Instead, what Universal does is SUBTITLE films, thinking this will cover the hearing impaired just fine and dandy. In some cases — things are indeed fine. But white text on a bright or white background (any given movie image) makes Subtitles a pain in the ass and impossible to read. It’s quite possible to entirely miss out on certain scenes from films because the text subtitles blend in to well.
The above is an example image of a CLOSE CAPTIONED broadcast… See how the text is laid against a black screen?
This is an example of a Universal DVD with subtitles. Notice the location of the titles? On the picture with absolutely nothing to contrast the text with. It’s easy for the text to become illegible depending on the scene.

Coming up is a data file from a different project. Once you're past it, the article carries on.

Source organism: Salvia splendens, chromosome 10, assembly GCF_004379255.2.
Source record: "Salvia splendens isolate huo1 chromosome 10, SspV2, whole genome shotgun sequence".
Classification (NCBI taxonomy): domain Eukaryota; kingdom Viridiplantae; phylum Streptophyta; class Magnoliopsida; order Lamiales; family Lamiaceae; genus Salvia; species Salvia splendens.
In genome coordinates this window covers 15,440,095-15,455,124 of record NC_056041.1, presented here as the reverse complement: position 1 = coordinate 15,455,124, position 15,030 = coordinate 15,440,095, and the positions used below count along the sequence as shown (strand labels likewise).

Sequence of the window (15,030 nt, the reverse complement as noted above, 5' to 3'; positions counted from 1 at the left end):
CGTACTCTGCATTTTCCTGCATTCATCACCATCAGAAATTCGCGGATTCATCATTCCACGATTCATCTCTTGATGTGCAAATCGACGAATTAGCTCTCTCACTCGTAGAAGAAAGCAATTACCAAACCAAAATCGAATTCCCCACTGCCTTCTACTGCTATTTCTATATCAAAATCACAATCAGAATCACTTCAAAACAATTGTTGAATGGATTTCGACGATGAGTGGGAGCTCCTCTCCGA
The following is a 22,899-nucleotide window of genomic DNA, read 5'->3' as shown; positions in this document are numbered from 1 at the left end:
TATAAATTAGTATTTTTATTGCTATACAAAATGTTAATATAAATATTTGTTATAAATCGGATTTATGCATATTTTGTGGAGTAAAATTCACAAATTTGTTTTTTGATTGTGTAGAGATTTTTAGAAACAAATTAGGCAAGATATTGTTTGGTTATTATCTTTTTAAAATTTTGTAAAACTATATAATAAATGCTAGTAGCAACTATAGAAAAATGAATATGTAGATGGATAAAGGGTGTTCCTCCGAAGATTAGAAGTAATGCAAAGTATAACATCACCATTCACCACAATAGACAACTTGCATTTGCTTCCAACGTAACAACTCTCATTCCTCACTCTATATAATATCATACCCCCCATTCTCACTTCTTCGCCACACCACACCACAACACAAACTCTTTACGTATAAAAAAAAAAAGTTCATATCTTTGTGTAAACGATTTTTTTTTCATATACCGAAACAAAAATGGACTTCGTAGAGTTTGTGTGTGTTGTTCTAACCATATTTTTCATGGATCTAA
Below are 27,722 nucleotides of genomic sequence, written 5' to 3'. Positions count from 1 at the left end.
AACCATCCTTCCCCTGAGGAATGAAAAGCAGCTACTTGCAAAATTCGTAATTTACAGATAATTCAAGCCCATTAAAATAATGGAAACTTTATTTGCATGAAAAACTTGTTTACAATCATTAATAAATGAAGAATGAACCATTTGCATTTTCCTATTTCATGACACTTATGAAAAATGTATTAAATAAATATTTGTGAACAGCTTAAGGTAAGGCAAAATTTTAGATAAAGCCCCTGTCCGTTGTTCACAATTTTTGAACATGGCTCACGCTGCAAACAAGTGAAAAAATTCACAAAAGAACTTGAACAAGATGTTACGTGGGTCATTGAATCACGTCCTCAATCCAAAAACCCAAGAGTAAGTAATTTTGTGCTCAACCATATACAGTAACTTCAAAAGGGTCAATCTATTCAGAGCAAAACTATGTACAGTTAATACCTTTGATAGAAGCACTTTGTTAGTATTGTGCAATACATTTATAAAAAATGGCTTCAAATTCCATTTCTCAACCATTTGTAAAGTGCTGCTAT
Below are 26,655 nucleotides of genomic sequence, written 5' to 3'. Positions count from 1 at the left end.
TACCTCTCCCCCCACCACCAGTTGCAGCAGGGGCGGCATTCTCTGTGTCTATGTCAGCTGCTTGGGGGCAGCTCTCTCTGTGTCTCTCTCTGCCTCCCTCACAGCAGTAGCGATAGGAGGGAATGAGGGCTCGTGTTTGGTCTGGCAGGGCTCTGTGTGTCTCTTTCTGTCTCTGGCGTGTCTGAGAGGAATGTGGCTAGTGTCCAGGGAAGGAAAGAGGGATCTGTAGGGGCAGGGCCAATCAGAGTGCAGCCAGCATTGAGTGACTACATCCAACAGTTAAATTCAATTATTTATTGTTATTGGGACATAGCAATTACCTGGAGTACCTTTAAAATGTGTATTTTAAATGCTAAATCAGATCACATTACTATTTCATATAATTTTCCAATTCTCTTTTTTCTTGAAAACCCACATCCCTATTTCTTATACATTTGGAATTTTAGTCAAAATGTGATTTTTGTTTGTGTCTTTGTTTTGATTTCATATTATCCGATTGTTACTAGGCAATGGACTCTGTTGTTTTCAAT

Of course, most computer DVD playing programs let you change the subtitles around a bit — make them different colors, different fonts and so forth… You don’t have that option on stand-alone DVD players…
Universal prefers subtitles to keep things on teh cheap. It doesn’t matter if hearing-impaired fans have a hard time (or can’t access the bonus materials — a common problem from all Home Video companies). It just comes down to their financial bottom line. Cheap bastards.